IT103Microsoft Windows XP/OS Chap05
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IT103Microsoft Windows XP/OS Chap05

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  • This chapter explains how to manage the user-experience features of Windows XP, such as the desktop and display properties. We also cover user profiles, regional settings, and accessibility options. Much of this information will be familiar to students who are experienced with Windows XP, but a detailed understanding is important because this is the type of information that lends instant credibility to a support professional. There is nothing less impressive than an “expert” who doesn’t know how to change display settings.
  • We begin by discussing configuration of desktop components. This slide serves as a quick refresher on the placement of desktop items and the terminology used in this chapter.
  • This slide depicts the tabs of the Display Properties dialog box. As you click through the slide, you can describe the features of this dialog box. If conditions permit, you can minimize your slides and demonstrate the Display Properties dialog box on a live system. The following slides describe each tab in turn.
  • Desktop themes offer a way to quickly set the appearance of a desktop to suit the user’s taste. Windows XP ships with several default themes, and more are available by purchasing Microsoft Plus! For Windows XP. Themes are also available from online sources for purchase and download. Describe how themes are applied, and explain that any element of a theme can be altered, thus customizing the theme.
  • This slide depicts the Desktop Items dialog box, which can be accessed from the Desktop tab of the Display Properties dialog box. If conditions permit, demonstrate how to enable icons and change their appearance. The next slide briefly describes the Desktop Cleanup Wizard.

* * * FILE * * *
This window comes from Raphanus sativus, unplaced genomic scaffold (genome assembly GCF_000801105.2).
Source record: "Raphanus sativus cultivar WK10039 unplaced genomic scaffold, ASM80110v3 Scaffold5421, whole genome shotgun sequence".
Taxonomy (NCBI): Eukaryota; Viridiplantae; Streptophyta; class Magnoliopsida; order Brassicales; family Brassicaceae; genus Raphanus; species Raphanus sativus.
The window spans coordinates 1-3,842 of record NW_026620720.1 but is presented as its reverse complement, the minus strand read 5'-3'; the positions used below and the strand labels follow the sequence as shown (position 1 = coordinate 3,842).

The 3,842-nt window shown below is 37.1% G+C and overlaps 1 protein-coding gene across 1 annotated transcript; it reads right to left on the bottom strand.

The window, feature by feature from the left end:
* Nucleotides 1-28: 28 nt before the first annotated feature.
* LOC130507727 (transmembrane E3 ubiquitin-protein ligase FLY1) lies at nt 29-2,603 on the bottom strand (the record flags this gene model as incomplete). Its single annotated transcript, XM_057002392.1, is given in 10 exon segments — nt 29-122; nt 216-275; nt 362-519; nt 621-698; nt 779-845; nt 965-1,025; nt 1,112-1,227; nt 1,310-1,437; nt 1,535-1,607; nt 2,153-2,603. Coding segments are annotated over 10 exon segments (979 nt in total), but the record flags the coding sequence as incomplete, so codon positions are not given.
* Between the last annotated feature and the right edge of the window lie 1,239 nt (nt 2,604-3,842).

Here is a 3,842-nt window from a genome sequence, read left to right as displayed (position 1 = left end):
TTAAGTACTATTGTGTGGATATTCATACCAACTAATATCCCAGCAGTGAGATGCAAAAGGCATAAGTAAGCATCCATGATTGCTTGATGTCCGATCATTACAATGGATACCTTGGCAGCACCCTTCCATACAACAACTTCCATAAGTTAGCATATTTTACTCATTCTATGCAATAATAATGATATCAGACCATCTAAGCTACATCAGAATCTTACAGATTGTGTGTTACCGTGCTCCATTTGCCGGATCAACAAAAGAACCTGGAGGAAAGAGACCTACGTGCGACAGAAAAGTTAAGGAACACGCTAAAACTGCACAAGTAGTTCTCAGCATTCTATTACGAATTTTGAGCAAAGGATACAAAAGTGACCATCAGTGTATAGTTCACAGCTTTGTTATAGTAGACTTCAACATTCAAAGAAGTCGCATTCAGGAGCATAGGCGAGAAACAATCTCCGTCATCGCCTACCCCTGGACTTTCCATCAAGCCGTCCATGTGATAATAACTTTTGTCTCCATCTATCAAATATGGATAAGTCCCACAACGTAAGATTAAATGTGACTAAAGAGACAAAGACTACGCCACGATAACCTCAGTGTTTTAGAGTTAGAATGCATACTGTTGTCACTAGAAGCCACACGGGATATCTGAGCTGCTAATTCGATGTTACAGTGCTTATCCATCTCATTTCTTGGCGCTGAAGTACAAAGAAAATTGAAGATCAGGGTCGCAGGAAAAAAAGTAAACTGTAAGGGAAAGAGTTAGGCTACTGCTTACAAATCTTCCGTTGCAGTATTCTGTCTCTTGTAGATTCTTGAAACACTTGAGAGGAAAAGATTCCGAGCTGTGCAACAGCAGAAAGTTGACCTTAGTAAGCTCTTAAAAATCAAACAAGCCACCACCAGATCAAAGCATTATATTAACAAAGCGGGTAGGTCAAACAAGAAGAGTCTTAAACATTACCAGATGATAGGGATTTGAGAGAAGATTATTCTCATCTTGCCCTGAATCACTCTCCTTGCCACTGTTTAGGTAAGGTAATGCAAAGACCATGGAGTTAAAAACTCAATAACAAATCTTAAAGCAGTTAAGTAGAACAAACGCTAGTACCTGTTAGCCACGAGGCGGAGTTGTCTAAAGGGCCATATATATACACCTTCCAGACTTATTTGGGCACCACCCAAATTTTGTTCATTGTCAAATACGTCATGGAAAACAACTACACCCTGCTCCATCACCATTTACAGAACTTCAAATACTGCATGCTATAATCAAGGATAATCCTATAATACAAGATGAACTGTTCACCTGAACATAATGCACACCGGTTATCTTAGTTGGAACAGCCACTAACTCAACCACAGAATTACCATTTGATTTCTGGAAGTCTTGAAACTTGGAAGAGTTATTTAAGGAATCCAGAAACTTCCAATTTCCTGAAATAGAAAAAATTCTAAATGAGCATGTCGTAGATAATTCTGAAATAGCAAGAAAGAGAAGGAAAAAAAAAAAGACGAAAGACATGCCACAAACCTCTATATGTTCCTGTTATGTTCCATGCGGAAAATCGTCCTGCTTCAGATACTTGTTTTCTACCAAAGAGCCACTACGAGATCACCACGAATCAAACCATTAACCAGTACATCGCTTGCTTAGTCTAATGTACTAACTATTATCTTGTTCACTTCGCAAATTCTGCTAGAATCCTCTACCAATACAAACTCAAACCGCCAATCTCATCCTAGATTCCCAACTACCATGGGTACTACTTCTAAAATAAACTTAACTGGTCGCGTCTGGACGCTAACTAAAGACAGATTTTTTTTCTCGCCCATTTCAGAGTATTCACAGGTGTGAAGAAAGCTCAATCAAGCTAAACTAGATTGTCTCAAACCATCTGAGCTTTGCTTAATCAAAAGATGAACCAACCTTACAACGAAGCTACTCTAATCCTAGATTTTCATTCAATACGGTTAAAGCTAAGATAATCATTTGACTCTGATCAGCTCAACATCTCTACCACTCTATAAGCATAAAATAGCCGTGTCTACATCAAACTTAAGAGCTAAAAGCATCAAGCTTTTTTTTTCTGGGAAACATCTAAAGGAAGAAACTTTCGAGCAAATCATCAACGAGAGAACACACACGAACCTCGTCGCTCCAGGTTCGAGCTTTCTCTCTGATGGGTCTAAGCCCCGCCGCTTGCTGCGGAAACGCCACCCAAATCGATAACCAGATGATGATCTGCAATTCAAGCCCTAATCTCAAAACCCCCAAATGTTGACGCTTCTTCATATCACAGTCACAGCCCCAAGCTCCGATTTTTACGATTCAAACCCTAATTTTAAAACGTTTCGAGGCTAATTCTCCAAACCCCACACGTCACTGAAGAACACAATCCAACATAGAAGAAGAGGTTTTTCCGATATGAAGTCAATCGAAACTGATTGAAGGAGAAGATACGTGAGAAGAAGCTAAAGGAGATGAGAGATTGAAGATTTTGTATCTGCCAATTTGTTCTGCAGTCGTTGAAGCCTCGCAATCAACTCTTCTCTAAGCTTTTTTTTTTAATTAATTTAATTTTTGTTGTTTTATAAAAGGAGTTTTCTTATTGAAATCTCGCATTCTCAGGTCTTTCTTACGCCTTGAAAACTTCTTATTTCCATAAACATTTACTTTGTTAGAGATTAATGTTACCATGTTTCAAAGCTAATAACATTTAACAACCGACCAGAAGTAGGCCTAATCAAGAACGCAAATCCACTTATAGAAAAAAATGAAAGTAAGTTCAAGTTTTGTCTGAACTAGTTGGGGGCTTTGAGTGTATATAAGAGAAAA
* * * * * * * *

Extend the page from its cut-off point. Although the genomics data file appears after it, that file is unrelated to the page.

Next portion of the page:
• This slide shows the steps of the Desktop Cleanup Wizard. Be sure to mention that the icons are not permanently removed; they are merely placed in the Unused Desktop Shortcuts folder on the desktop.
  • The Screen saver tab of the Display Properties dialog box manages screen saver selection and settings. You can also access the power management settings for the system from this tab (described later). For a quick demonstration, show your students how to lock out the desktop when the screen saver deploys by selecting the On Resume, Password Protect option. Click the Preview button for a quick demonstration of the effects.
  • This slide depicts the Effects dialog box, which is accessed from the Appearance tab of the Display Properties dialog box. Demonstrate the changes that can be made by enabling the Clear Type menu or the Scrolling menu. You might also mention that Clear Type is designed for better readability with LCD screens. Note: This graphic was shot with Clear Type enabled and then disabled to demonstrate the difference that Clear Type makes on the display.